Poison Control Calls Over Accidental Marijuana Ingestion Doubles For Kids

The amount of cannabis related poison control calls involving children and teenagers has doubled in the state of Massachusetts. The legalization of marijuana continues to be a controversial topic, with a range of different opinions regarding its safety and purpose.

The first recreational marijuana stores opened in Massachusetts on November 20, 2018. The decriminalization process began in November of 2016. Individuals twenty-one-years of age and older are able to possess, and consume marijuana in the state. However, those under the age of twenty one will face civil fines if caught with cannabis

There continue to be issues regarding safety, especially in regard to children and teens following its legalization. After medical marijuana became legal in Massachusetts, it was found that there was an increase in calls to the Regional Center for Poison Control and Prevention at Boston Children’s Hospital.

The public health investigation, led by the University of Massachusetts Amherst injury prevention researcher Jennifer Whitehill, found that despite proper warning labels and packaging, marijuana is finding its way into the hands of those it shouldn't. Whitehill reports that, "as states across the country enact more permissive marijuana policies, we need to do more to promote safe storage in households with children."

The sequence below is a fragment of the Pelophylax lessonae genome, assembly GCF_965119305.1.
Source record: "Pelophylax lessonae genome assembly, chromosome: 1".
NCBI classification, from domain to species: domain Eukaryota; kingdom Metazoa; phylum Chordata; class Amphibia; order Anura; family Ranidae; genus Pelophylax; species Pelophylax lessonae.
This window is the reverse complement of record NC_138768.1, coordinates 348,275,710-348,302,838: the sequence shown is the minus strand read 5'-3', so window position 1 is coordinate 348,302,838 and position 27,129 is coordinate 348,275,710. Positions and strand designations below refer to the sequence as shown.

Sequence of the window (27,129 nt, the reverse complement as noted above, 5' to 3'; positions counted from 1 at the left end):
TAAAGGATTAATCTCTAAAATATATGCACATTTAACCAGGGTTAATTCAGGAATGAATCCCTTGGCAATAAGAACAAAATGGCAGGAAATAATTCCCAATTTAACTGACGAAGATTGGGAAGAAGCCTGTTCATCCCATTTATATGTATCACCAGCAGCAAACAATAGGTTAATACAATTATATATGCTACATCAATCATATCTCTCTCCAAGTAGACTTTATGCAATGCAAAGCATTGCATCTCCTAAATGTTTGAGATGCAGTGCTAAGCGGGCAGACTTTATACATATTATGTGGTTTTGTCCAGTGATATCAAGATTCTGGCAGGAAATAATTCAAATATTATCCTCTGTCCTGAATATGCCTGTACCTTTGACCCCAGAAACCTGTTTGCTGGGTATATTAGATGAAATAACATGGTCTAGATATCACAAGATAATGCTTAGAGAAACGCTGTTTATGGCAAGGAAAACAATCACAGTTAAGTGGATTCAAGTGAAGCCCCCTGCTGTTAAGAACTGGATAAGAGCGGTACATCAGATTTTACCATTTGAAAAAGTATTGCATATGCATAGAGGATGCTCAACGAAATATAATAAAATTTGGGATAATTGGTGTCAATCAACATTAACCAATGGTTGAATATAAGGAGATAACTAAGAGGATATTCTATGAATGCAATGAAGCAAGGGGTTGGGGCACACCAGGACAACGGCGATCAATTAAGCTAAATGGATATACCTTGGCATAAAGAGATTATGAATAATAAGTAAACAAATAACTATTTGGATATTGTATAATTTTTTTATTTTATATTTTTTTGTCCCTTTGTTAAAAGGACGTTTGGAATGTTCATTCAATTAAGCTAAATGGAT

The research team analyzed data from the center from 2009 to 2016. This included four years prior to legalization, and four years after the legalization of medical marijuana in Massachusetts. The poison control center found that among 218 calls, exposure in children from infants to nineteen-years-old included, “98 single-substance calls and 120 polysubstance calls."

Most cases of exposure were minor, with four cases resulting in major effects. No deaths were reported. A quarter of the instances were unintentional, and calls about edible cannabis increased among most age groups. The amount of teenagers using marijuana since legalization hasn’t’ increased. However, Whitehill states that they may be unaware of the effects of edibles, and further education and protection is needed.

Whitehill says that she “expects the calls to the poison control center to increase even more” with the recent legalization of recreational marijuana in Massachusetts. She also states that more research is needed in order to determine the impact of marijuana legalization on adults.

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